Dogs are messy, hit-and-miss drinkers, so it can sometimes be hard to know just how much water they get in a day.
Most need about an ounce of fluids per pound of body weight per day, so a 10-pound dog needs a bit over a cup of clean water daily. Really active or lactating dogs may need more and puppies generally drink more than adult dogs. If your dog drinks a lot more than that, it may signal a health problem. Read on to learn more.
The word “compulsive” describes the repetitive, irresistible urge to perform a behavior. A dog who displays compulsive behavior repeatedly performs one or more behaviors over and over, to the extent that it interferes with his normal life. The behavior he’s doing doesn’t seem to have any purpose, but he’s compelled to do it anyway. Some dogs will spend almost all their waking hours engaging in repetitive behaviors. They might lose weight, suffer from exhaustion and even physically injure themselves...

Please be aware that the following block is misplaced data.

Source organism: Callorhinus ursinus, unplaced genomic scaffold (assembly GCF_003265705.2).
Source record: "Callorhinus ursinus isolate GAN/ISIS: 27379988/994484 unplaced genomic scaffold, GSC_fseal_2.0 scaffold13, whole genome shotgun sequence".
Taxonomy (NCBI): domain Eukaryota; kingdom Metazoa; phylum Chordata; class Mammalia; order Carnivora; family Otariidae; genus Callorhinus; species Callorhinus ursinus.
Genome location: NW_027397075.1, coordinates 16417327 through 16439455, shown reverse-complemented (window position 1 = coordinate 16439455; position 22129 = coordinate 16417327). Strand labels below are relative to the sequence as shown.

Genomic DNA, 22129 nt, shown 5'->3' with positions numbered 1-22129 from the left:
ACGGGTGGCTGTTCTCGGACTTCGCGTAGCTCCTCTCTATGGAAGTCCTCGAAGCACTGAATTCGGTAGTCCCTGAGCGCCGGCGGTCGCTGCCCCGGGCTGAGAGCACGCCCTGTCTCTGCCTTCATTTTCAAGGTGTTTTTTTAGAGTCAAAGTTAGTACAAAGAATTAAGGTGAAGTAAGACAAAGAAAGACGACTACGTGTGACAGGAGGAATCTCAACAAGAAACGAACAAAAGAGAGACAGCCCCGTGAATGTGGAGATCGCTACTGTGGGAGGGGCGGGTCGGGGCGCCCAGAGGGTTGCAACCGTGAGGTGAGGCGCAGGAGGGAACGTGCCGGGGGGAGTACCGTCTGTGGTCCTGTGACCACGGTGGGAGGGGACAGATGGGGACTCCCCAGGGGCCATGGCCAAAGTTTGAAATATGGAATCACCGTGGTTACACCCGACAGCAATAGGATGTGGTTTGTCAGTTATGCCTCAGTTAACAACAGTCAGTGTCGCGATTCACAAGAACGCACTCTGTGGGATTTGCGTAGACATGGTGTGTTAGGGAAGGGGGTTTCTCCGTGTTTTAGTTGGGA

Many things can affect how much your dog drinks, from weather to activity level to diet.
Common sense should be your guide when it comes to your dog's thirst. If your canine companion is drinking so excessively you're noticing the change, it's probably time to talk to your vet who, with a few tests, can get at the root cause of your dog's increased thirst.
In the meantime, a few reasons why your dog might be unusually thirsty include:
Hot summer days, play, exercise, illness, infection -- all of these can lead to dehydration in dogs and trigger them to seek water. Along with increased thirst, signs that your pet may be dehydrated include: lethargy; dry gums and tongue; and thick rope-like saliva.
Dehydration can turn life threatening fast, so if you suspect your dog is very dehydrated, seek veterinary care right away. If your dog seems mildly dehydrated but is not vomiting, give your pet small amounts of water -- one teaspoon for a little dog, 1-2 tablespoons for larger dogs -- every ten minutes for a few hours.
Don't let your dog have free access to a lot of liquids when he is dehydrated, as drinking too much too fast could cause vomiting.
Sometimes, however, it may not be the condition itself causing your dog's excessive thirst, but the medication used to treat it. Talk to a vet about your dog's medication and its side effects; if drugs are behind your dog's thirst, the vet may be able to lower the dosage.